. . . and why you should do a bike fit.
I’ve been struggling with my lower back for a little over a year now, and it's been a frustrating process. Like, "I'm switching sports," frustrating. It all started on a relatively easy ride in the North Carolina mountains, where my "back" seized up right on top of my left kidney area, and it's never been the same since. I could sort of feel it building, but when it seized, I could barely breathe, much less pedal. What should have been 20 more minutes of riding up a gentle climb, turned into a 90 minute struggle to get home.
I wish I could pinpoint the cause of something that has caused me to almost quit riding, but I can't. It might have a been a very minor crash where I landed on my left hip/side, or it could simply be that my right quadricep (rectus femoris) has been a little overactive and constantly tight for the last few years. It's probably a bit of both, and they have combined to cause a chain reaction where my quadratus lumborum tightens up. If you aren't familiar with that muscle, it runs from the top of your pelvis to your lower ribs and spine. It's a stabilizer muscle for your spine, and when you have a hip imbalance due to maybe tight psoas muscles or a weak core in general, it can take a beating in an effort to stabilize your spine.
A neuro doc friend got me scheduled for an MRI and after review, I don't have any disc issues, so I know for certain it’s just muscle imbalances. I've been working diligently on that, with about about 1.5 hours a day doing strength and stretching. I'm finally doing all the exercises that every trainer, PT specialist, and cycling article tells you to do. It's helped a lot, and I've enjoyed actually feeling strong again. Not on-the-bike strong, but healthy off-the-bike strong.
But to the point of this all this babbling . . . I also threw out everything I thought I knew about my position, and what stack and reach I needed. It seemed wise to start from scratch, see what my ideal position really is, and then select a bike from there, so I made an appointment with Adam Baskin at The Fit Lab to do a “fit bike" fit on their Retul Muve. I’d actually never done that before. I have always started with a bike that I “knew was the right size,” based on previous bikes, and then massaged the fit from there; which is what 99% of the people buying a bike do.
The great thing about a "fit bike fit" is there are no limitations. It's a virtual bike that can be adjusted on the fly for almost any setup. You use your pedals and seat, but everything else can be varied to get you into that ideal position. Is that ideal position the most aero? Is it the most "pro" looking? Possibly not. But for many of us, that position has to be sacrificed because of physical limitations. Maybe those limitations are because of an injury or maybe because of declining flexibility. For me, it's weak and tight hamstrings. When your hamstrings are tight, your pelvis can't rotate past a certain point. And if your bars are too low, your pelvis stops, and your back bends. Guess what that does to those muscles in your lower back? Yeah. Well, I don't have to guess any more — I know.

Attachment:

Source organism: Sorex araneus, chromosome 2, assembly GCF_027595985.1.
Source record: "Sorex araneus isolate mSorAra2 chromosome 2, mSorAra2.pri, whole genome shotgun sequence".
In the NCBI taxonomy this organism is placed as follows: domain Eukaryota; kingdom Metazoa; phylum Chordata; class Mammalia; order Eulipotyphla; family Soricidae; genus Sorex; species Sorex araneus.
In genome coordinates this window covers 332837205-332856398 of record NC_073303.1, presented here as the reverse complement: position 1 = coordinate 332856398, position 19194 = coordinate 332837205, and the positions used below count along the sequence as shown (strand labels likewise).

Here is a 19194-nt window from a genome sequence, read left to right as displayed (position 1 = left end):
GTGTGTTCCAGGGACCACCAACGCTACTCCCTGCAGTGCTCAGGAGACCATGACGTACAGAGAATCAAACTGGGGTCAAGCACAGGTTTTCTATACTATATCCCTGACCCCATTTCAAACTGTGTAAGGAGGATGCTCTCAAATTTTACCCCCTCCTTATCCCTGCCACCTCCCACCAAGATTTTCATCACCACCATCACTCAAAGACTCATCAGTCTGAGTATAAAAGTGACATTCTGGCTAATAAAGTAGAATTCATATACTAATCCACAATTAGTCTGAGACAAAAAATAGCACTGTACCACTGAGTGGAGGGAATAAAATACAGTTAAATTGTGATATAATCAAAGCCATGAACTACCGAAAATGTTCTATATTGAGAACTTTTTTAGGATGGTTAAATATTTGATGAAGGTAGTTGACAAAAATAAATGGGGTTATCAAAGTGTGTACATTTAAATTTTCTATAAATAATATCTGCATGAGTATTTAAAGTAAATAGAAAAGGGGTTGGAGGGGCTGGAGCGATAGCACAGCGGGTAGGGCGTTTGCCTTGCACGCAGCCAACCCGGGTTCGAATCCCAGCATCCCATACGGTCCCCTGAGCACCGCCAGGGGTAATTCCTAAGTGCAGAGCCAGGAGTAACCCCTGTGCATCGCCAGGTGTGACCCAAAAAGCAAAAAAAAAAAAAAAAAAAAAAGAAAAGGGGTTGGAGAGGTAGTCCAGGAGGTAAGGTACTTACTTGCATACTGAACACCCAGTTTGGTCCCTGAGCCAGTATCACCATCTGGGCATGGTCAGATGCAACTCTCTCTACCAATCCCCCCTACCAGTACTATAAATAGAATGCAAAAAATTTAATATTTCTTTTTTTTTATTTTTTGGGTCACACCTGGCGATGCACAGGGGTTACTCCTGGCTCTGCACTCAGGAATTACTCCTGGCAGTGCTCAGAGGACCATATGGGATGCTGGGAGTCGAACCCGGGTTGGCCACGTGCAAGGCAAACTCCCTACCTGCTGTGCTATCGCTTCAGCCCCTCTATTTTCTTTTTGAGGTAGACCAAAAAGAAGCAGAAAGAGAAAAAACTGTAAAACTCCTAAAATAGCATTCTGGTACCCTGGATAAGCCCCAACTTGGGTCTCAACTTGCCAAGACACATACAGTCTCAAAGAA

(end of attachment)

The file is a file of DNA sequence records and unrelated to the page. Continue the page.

The fit result for me:
- Bars 3 cm higher than my soon-to-be previous setup,
- Seat 1 cm higher,
- Seat 1 cm further back,
- Oh, and stem 1 cm longer.
I had a tough time wrapping my head around the massive change in stack and reach. It essentially bumped me up a frame size. I never would have bought a size larger than what I've always ridden, and wouldn't expect most people to do that either. Luckily, we had a Factor Ostro in the store that just barely matched the measurements Adam said I needed. The bars were right where they needed to be and it was ready to ride with just a seat swap, so I gave it a try. I had actually built and spent some time on an Ostro over the summer, but didn’t gel with it because it felt rough up front and the handling felt odd. I just couldn't get comfortable. Surprisingly, with the bike setup per my new norm, I LOVE that bike, now. On my first go 'round, I was simply too far forward, too low, and that had too much weight on the front. With the correct fit and proper weight balance for both me and the bike, I LOVE it.
So, the point of all this is: Do yourself a favor before you spend what's more and more likely to be $3500, at the least on a frame, and get a pre-purchase fit bike fit. That bike you want or think you need, may not be the bike for you. And that can change with age, inactivity, or injury. Worst case, you confirm that you are actually buying the right size. Best case, it saves you from either the wrong size, or setting it up wrong.
With a lot of these newer integrated setups, simply changing bar height or stem length might cost you $600-1000 for new bars or a new fork. So, $300 for a fit?? We will let you do the math.